Iran unrest may give US nuclear deal advantage

Trump could use it to pressure divided Congress to back new sanctions legislation

Washington: A wave of protests against the Iranian government is adding new urgency to President Donald Trump’s deliberations over whether to rip up the nuclear deal with Tehran that he has long threatened to cast aside.

Trump faces a series of key decisions starting next week — foremost, whether to honour part the 2015 agreement that lifted restrictions on Iran’s banking, oil and shipping industries. He could opt to re-impose the sanctions and risk collapse of the accord, a move that could isolate the US

The protests and crackdown give Trump an unexpected opportunity to turn sustained negative attention on the Iranian government. He could use the violence to pressure a divided Congress to back new sanctions legislation. He could also urge European allies to take tougher action on Iran along with the US, such as new measures targeting individuals or entities that censor or harm demonstrators.

But walking away from the nuclear deal — known as the Joint Comprehensive Plan of Action and signed by six countries and the European Union — would likely take those opportunities off the table.

“The US, if we chose to re-impose sanctions under the JCPOA at this point, we would be alone in doing that,” said Michael Singh, managing director of the Washington Institute for Near East Policy and a former senior director for Middle East affairs under President George W. Bush.

“While I don’t think you can say that they would be ineffective,” Singh said, “I think it’s hard to imagine that they would generate the results that we would be looking for.”

New sanctions

For administration officials and lawmakers who want to keep the US in the accord, those pending decisions have added momentum to a push for new sanctions legislation in Congress that could give the president enough political cover to keep the deal alive.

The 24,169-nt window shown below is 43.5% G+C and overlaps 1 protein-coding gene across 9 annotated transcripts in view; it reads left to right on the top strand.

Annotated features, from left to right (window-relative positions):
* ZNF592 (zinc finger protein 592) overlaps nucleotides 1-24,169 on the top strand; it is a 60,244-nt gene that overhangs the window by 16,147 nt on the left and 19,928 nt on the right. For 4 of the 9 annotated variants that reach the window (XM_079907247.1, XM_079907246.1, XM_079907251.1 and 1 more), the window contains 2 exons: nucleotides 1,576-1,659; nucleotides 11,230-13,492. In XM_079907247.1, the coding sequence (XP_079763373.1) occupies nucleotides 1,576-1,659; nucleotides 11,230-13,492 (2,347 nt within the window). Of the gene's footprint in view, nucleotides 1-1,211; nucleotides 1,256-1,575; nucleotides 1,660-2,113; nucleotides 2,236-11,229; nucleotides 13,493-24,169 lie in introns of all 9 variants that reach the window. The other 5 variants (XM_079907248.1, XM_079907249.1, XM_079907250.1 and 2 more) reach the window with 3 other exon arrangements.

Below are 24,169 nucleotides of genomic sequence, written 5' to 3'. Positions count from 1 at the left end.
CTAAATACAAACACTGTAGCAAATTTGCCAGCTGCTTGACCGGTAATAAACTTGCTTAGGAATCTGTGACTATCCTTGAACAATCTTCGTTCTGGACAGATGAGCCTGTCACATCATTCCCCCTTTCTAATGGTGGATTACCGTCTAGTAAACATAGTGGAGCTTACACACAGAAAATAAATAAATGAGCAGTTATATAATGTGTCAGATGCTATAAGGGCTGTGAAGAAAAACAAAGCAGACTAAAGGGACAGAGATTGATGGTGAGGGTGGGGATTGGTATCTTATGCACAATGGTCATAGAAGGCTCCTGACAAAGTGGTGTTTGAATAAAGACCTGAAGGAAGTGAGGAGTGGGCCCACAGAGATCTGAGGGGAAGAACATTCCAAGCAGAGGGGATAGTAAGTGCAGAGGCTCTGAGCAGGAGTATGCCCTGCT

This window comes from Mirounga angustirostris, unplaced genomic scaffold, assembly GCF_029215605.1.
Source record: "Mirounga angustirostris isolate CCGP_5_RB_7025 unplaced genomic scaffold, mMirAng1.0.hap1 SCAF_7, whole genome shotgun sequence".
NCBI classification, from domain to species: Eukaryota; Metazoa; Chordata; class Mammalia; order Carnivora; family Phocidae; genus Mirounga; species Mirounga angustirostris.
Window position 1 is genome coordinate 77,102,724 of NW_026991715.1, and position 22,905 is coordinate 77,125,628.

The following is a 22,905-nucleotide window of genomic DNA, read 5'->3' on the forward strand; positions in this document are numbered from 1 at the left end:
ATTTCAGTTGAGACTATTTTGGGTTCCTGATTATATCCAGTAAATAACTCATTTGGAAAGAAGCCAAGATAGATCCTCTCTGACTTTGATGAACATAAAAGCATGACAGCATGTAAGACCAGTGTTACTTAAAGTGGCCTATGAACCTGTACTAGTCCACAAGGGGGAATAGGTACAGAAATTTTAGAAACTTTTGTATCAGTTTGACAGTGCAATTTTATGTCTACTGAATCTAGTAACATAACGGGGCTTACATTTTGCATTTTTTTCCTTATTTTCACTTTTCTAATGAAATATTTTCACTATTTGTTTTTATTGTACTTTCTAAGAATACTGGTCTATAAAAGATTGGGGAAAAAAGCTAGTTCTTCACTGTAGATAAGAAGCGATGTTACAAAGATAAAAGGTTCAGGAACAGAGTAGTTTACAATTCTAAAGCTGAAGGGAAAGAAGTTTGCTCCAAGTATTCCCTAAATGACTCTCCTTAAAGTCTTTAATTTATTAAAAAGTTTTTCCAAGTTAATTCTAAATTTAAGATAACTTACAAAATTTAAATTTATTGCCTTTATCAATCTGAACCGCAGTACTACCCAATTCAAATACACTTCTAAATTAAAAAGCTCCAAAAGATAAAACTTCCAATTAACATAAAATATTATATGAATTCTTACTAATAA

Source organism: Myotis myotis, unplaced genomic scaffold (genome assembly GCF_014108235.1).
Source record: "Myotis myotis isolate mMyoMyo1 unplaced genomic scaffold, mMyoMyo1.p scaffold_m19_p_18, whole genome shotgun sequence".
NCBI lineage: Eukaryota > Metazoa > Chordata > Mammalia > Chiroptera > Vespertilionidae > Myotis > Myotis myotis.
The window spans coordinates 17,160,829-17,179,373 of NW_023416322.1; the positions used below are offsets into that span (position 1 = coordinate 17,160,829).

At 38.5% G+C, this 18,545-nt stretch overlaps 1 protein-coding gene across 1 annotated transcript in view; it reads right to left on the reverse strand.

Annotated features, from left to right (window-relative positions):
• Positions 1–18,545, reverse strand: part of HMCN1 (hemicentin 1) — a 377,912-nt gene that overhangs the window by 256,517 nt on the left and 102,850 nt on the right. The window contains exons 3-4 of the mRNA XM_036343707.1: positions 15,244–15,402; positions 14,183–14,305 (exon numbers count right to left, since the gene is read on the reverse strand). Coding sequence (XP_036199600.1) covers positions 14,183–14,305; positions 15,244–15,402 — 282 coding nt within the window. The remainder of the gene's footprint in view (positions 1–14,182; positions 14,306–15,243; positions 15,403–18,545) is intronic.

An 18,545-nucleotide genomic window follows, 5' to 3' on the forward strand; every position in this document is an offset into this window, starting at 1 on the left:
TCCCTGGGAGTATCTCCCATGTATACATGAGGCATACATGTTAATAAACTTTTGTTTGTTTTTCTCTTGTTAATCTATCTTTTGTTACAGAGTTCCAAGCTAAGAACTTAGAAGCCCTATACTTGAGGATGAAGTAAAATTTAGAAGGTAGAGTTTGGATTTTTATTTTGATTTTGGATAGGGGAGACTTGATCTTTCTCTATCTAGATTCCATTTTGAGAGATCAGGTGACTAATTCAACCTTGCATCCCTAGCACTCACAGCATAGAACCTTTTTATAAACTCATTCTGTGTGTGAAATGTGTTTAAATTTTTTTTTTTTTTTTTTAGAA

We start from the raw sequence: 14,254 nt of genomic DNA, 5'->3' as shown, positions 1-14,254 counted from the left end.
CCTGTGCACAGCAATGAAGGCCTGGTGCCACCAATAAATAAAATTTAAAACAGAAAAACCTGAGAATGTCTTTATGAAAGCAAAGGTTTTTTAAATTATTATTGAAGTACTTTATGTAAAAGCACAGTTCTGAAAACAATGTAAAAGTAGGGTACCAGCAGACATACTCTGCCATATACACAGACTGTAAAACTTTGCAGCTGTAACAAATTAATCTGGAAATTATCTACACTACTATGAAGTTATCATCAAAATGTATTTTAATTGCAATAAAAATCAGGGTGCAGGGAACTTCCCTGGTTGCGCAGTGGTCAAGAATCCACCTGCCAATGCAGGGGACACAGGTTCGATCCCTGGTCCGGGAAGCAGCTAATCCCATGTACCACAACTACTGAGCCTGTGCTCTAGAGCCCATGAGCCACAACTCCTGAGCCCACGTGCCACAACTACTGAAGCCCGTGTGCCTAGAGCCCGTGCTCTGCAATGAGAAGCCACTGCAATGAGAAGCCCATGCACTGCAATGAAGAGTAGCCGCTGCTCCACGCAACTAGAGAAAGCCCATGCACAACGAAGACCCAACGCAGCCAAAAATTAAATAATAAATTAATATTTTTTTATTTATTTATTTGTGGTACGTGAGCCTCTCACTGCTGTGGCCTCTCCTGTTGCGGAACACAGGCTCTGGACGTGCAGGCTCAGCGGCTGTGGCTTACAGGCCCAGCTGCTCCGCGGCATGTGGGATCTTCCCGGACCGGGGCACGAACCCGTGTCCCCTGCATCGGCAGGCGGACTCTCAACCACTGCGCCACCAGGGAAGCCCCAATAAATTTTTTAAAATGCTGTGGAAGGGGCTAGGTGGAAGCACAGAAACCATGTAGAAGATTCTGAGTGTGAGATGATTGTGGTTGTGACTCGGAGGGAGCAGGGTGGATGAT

Senator Bob Corker, chairman of the Foreign Relations Committee, is spearheading an effort to forge a bipartisan compromise that would tighten restrictions on Iran while preserving the deal, in a way that would be palatable to European partners. Yet, Corker, a Tennessee Republican, cautioned that the protests shouldn’t determine the fate of the deal and that the US should avoid becoming involved in the discord.

“I would hope that we would not make ourselves the focus of that,” Corker said. “That just gives them an outside force to focus on and divert people’s interest or interest towards us instead of towards the Iranian government itself.”

Corker said he will meet on Thursday with White House officials to discuss Iran. He has been working with Senator Ben Cardin of Maryland, the senior Democrat on the Foreign Relations Committee, for months on the measure.

Cardin said he doesn’t yet have a sense of Trump’s thinking on the “complicated” decision, and that he also plans to discuss the issue this week with White House officials. “We’re more than willing to be helpful, provided that Europe is OK with it, and we don’t violate the agreement,” he said.

‘Fundamental rights’

Europeans are standing by the nuclear agreement even as they have criticised the crackdown on protesters.

The European Union, in a statement released on Tuesday, said “peaceful demonstration and freedom of expression are fundamental rights that apply to every country, and Iran is no exception.” The statement didn’t mention the nuclear agreement.

Trump has long criticised the nuclear agreement, which was forged by his predecessor former President Barack Obama. In addition to Iran and the US, the signatories include China, France, Russia, the UK, Germany and the European Union. In October, Trump refused to certify that it was in the US’s interest, and, he’s expected to do so again next week.

Corker cautioned he was not certain he could get an agreement in time for next week’s deadline but expressed hope for patience “as long as the president knows that progress is being made.”


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